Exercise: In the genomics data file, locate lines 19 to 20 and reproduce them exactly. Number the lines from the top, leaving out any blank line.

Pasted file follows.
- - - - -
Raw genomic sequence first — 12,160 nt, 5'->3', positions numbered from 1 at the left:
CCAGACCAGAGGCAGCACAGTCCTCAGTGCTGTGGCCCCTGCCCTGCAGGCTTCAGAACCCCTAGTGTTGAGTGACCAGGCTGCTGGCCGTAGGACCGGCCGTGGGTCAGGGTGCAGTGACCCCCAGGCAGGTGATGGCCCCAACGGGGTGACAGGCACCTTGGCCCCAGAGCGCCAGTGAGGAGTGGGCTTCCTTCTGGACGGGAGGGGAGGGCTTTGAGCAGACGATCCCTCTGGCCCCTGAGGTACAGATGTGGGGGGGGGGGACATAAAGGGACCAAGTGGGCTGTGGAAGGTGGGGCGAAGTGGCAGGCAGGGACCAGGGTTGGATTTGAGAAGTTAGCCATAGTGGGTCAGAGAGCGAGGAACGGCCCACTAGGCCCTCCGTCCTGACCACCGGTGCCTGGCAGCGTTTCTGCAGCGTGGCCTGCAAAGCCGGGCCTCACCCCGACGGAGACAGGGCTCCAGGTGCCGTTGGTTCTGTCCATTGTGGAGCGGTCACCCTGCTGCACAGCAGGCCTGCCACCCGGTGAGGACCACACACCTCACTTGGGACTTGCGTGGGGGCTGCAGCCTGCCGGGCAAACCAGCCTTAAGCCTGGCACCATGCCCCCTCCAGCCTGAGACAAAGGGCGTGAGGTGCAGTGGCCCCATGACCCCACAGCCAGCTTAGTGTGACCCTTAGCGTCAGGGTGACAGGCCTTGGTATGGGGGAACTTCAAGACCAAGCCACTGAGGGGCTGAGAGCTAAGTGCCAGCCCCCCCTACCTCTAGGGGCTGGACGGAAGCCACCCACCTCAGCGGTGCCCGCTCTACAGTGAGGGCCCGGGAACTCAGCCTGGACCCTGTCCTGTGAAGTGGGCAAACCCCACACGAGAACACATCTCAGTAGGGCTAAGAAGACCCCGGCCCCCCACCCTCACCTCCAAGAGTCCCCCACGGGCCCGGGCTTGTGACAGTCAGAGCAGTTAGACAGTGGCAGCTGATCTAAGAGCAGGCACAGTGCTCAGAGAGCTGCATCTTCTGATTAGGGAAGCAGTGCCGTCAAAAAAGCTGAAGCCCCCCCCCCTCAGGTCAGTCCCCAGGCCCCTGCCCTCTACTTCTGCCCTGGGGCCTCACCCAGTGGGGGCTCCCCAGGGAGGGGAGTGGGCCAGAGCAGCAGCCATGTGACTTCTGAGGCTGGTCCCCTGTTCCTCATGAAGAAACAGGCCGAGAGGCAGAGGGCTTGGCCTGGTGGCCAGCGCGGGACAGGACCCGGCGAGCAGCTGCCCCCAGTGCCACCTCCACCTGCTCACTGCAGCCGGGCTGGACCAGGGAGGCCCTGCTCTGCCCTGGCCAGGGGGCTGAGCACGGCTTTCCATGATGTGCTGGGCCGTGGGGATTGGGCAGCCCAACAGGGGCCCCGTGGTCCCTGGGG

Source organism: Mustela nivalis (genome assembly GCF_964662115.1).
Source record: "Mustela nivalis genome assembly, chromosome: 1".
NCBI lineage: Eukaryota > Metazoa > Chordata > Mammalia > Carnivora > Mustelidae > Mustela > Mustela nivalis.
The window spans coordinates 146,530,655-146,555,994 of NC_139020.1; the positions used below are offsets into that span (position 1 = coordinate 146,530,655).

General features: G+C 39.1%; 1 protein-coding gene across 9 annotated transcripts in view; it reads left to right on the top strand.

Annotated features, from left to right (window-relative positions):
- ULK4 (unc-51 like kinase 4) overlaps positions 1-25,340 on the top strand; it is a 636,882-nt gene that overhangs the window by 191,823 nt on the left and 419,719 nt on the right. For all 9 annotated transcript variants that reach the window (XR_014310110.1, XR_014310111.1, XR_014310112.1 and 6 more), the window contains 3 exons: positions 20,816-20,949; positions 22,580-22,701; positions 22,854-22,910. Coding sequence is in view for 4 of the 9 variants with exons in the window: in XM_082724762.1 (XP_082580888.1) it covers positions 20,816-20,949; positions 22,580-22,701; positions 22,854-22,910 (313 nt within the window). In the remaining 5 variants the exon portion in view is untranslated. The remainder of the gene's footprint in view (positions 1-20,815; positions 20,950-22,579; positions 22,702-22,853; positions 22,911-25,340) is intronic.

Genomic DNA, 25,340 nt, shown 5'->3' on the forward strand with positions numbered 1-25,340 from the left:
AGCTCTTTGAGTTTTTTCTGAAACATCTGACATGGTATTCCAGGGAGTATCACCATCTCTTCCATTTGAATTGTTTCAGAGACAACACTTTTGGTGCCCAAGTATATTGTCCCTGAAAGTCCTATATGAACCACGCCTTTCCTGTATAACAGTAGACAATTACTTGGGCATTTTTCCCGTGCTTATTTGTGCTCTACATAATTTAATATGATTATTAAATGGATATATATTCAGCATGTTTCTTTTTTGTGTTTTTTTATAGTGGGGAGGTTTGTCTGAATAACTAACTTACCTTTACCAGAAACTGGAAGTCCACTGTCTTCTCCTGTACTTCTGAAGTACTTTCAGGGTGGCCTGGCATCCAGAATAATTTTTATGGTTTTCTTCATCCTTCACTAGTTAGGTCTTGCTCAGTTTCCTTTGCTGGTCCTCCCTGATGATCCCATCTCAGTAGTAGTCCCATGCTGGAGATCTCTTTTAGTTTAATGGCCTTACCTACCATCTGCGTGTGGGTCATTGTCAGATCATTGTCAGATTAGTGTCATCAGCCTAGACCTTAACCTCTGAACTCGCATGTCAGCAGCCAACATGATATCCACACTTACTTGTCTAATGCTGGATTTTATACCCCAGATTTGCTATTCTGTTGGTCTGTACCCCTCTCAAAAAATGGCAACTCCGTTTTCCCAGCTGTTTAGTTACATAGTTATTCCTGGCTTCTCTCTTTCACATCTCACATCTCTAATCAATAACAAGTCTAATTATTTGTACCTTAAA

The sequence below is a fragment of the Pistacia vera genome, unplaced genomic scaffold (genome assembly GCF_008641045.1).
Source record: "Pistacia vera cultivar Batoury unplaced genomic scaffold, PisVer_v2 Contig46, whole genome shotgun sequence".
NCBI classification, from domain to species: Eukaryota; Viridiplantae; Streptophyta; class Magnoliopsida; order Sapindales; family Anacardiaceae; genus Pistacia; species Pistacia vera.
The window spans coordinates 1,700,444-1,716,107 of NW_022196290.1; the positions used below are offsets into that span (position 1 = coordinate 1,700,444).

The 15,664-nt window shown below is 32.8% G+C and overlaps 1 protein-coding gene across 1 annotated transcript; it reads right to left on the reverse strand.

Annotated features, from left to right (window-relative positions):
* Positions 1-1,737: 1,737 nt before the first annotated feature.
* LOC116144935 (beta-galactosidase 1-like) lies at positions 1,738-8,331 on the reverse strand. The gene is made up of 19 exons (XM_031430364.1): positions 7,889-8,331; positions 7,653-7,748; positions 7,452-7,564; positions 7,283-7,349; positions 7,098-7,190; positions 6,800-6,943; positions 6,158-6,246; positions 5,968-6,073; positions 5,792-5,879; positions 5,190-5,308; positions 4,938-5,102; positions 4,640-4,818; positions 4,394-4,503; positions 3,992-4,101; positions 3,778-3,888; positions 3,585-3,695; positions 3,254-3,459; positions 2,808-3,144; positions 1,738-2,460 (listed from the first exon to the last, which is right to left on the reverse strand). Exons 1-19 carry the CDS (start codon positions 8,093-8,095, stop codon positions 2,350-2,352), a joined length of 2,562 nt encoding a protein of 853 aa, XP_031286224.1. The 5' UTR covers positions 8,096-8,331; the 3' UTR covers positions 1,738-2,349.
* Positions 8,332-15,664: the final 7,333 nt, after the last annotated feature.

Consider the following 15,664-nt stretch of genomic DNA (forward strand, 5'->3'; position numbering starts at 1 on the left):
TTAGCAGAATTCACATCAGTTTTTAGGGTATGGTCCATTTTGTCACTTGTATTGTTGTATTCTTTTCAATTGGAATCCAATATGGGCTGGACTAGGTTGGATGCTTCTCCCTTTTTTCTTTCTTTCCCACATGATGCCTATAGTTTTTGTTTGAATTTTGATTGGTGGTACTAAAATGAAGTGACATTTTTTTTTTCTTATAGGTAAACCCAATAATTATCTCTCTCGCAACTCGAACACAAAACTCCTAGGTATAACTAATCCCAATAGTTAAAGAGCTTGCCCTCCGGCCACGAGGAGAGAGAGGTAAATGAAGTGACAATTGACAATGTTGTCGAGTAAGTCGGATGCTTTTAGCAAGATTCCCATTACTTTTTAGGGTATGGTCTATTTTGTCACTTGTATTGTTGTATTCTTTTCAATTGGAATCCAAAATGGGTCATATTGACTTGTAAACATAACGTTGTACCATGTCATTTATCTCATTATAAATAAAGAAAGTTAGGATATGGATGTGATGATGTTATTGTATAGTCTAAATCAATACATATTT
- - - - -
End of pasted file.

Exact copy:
* LOC116144935 (beta-galactosidase 1-like) lies at positions 1,738-8,331 on the reverse strand. The gene is made up of 19 exons (XM_031430364.1): positions 7,889-8,331; positions 7,653-7,748; positions 7,452-7,564; positions 7,283-7,349; positions 7,098-7,190; positions 6,800-6,943; positions 6,158-6,246; positions 5,968-6,073; positions 5,792-5,879; positions 5,190-5,308; positions 4,938-5,102; positions 4,640-4,818; positions 4,394-4,503; positions 3,992-4,101; positions 3,778-3,888; positions 3,585-3,695; positions 3,254-3,459; positions 2,808-3,144; positions 1,738-2,460 (listed from the first exon to the last, which is right to left on the reverse strand). Exons 1-19 carry the CDS (start codon positions 8,093-8,095, stop codon positions 2,350-2,352), a joined length of 2,562 nt encoding a protein of 853 aa, XP_031286224.1. The 5' UTR covers positions 8,096-8,331; the 3' UTR covers positions 1,738-2,349.
* Positions 8,332-15,664: the final 7,333 nt, after the last annotated feature.